The competition to show who is the most anti-immigrant Republican governor in the United States is underway. And it’s not hard to see that, between Ron DeSantis of Florida and Greg Abbott of Texas, the primary inspiration of their measures against thousands of human beings who opt for the United States as a country of safety is winning the favor of the most extreme among the Republican base, with an eye toward the presidential nomination in 2024.
The political panorama in the runup to the November 8 midterm elections is both simple and complex, with Abbott and DeSantis running for reelection, but also having very concrete plans regarding the 2024 presidential race.
Simple, because Republicans like DeSantis and Abbott stop at nothing when it comes to their political ambitions, whether it be trampling on the human dignity of people seeking asylum, sending them to Democratic cities as a “lesson,” they say, due to what is happening on the southern border—which is a phenomenon that has occurred at the most transited border line in the world even before these governors’ very existence.
Complex, because with their actions are defining not only the future of their states, but of this nation that already knows what it’s like under a regime like Donald Trump’s, with openly xenophobic and anti-immigrant public policies, then becoming a destablizing element in the U.S. democracy, after roundly losing the White House in 2020 and not accepting it.
But while DeSantis and Abbott fight to become Trump’s successor among the most recalcitrant segment of the Republican base, the ex-president also threatens a second act in the quest for the presidential nomination. And like the first time, his preferred scapegoat continues to be the immigrants.
At a rally in Warren, Michigan on Saturday, Trump declared it’s vital for Congress to pass to Republican hands in order to “stop the invasion on our southern border.” He added that if Democrats continue to control Congress, the situation will “worsen” because “they want to ram through mass amnesty and give illegal aliens welfare, free health care, and the right to vote.”
In fact, this extreme right Republican seems to enjoy being identified with the worst of the Trumpista movement, which may have turned out to be an electoral success in political terms, but also represented an historic setback that has kept U.S. society anchored, yet again, to issues it was thought to have overcome.
Racism and anti-immigrant sentiment continue to be on the menu of options for U.S. social behavior today: topics that are now even part of surveys from the most prestigious firms and universities of the country. Basically, one’s level of racism is still being measured in today’s United States. Incredible.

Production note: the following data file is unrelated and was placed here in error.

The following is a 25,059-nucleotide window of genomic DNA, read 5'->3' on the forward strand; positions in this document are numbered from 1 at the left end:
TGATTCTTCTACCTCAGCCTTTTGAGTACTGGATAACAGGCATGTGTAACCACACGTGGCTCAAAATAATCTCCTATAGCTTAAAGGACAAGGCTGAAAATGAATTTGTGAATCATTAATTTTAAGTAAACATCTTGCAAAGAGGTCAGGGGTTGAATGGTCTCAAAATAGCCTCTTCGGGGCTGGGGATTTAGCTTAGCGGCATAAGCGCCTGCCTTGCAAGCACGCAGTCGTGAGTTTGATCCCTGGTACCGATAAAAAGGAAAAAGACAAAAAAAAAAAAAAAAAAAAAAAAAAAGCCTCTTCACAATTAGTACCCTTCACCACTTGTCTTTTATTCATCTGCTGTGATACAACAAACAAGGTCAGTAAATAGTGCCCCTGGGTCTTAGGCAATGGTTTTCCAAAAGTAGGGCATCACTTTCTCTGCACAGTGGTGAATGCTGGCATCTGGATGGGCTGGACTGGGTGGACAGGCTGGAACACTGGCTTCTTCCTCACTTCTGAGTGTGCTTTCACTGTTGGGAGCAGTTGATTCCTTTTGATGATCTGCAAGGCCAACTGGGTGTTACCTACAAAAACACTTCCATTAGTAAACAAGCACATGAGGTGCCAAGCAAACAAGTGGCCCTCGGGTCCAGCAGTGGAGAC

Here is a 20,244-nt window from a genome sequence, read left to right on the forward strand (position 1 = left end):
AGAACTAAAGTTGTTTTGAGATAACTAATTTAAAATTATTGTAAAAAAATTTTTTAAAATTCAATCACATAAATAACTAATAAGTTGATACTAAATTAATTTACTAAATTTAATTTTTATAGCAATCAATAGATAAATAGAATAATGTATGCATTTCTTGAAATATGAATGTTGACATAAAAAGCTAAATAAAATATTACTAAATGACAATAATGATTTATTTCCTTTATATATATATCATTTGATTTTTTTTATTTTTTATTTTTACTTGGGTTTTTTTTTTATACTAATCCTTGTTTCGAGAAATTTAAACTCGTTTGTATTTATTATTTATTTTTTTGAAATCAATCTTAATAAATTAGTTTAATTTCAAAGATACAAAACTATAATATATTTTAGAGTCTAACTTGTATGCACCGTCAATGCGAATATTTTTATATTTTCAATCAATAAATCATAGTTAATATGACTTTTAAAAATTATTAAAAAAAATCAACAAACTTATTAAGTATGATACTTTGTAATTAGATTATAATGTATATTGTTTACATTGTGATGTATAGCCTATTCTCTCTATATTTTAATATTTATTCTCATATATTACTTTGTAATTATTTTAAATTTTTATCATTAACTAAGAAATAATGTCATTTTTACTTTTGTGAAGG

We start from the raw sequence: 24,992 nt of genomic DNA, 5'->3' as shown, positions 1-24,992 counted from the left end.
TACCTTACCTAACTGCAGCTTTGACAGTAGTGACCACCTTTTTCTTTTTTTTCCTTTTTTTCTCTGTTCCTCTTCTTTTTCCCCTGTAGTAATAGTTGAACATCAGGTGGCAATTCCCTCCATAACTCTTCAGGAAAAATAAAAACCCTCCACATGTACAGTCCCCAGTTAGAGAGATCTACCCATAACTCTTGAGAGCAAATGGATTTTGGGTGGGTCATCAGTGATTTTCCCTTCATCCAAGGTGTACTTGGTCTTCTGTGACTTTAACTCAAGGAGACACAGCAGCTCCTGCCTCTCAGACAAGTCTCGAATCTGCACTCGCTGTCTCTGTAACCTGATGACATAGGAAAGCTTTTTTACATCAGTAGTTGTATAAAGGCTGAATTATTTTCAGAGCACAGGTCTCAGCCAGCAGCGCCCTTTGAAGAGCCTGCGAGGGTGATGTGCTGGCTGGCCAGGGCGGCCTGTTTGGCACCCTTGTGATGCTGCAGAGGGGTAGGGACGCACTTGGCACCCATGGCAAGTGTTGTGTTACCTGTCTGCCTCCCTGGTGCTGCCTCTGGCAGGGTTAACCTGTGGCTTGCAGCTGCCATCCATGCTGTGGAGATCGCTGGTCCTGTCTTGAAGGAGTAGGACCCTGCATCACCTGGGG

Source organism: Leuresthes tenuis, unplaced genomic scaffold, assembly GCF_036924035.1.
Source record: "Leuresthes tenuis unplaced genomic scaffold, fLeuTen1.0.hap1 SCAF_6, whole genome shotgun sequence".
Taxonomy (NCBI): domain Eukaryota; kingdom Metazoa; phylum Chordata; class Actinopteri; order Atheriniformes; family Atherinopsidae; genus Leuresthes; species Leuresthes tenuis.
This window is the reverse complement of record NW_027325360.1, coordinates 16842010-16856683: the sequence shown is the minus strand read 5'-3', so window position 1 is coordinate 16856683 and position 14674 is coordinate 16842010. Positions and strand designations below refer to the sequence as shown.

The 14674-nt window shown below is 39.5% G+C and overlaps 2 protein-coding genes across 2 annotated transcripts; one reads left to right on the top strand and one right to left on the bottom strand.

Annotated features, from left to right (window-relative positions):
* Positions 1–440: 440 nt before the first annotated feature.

This racism and extremism, condoned and promoted by Republican leaders—whether directly or by not denouncing it—continues to claim lives. For example, last week in Texas, two white brothers shot a group of migrants who were drinking water by the side of the road, killing one of them and wounding a woman. One of the aggressors was warden of a migrant detention center in that state.
That is the context in which both the strategies and the campaigns for November’s midterm elections developed, the results of which will be a prelude to what this country will have to live through in the coming years: whether it continues to place its bets on cultural diversity and tolerance, or being a place where even freedoms are limited, as a function of public policies of exclusion and barbarism.
In recent months it turns out that the migration issue has been displaced by issues like the economy, inflation, and the pandemic, among many other priorities that need attention in order to advance. But if we think about it a little, immigration has not lost currency in the political debate, especially when it’s about blaming it for all the ills that plague the country (of course, from the Republican and anti-immigrant perspective, as has been shown by DeSantis and Abbott).
In his recent debate with Democrat Beto O’Rourke, Abbott promised to continue sending migrants to Democratic cities, while evading two hot topics in his state and the the country: abortion rights and gun control.
And DeSantis, in the middle of the disaster in Florida due to Hurricane “Ian,” continues maligning immigrants, even though many have been victims and others will surely contribute their hard work to the state’s recovery.
Meanwhile, perhaps the biggest goal of this political block that is still “newsworthy” is to continue manipulating its base with facile, repetitive statements that foment exclusion and division about the immigrant, with no regard for the fact that they come legally to seek asylum. At any rate, the only thing they have succeeded in demonstrating—to the world—is the worst side of this country.